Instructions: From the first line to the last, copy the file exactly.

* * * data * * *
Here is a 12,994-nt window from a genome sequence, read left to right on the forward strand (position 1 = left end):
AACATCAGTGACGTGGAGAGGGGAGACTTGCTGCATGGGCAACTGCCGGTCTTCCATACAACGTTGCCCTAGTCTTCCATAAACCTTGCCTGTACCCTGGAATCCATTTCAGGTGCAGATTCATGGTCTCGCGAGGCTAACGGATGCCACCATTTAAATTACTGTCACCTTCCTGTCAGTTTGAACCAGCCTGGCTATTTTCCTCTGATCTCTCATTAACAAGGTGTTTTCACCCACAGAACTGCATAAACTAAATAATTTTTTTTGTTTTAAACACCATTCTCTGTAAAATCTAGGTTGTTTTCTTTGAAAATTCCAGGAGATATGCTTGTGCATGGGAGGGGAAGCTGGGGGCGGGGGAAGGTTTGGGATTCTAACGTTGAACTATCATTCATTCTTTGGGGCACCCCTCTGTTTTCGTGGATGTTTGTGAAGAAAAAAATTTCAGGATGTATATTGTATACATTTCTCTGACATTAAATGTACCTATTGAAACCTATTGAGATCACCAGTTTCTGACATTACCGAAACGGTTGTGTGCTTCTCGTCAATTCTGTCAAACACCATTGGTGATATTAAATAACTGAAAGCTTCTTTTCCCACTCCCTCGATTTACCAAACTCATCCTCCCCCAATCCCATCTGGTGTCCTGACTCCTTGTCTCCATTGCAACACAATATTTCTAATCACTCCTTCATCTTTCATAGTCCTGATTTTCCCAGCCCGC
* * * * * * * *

Here is a 12,994-nt window from a genome sequence, read left to right on the forward strand (position 1 = left end):
AACATCAGTGACGTGGAGAGGGGAGACTTGCTGCATGGGCAACTGCCGGTCTTCCATACAACGTTGCCCTAGTCTTCCATAAACCTTGCCTGTACCCTGGAATCCATTTCAGGTGCAGATTCATGGTCTCGCGAGGCTAACGGATGCCACCATTTAAATTACTGTCACCTTCCTGTCAGTTTGAACCAGCCTGGCTATTTTCCTCTGATCTCTCATTAACAAGGTGTTTTCACCCACAGAACTGCATAAACTAAATAATTTTTTTTGTTTTAAACACCATTCTCTGTAAAATCTAGGTTGTTTTCTTTGAAAATTCCAGGAGATATGCTTGTGCATGGGAGGGGAAGCTGGGGGCGGGGGAAGGTTTGGGATTCTAACGTTGAACTATCATTCATTCTTTGGGGCACCCCTCTGTTTTCGTGGATGTTTGTGAAGAAAAAAATTTCAGGATGTATATTGTATACATTTCTCTGACATTAAATGTACCTATTGAAACCTATTGAGATCACCAGTTTCTGACATTACCGAAACGGTTGTGTGCTTCTCGTCAATTCTGTCAAACACCATTGGTGATATTAAATAACTGAAAGCTTCTTTTCCCACTCCCTCGATTTACCAAACTCATCCTCCCCCAATCCCATCTGGTGTCCTGACTCCTTGTCTCCATTGCAACACAATATTTCTAATCACTCCTTCATCTTTCATAGTCCTGATTTTCCCAGCCCGC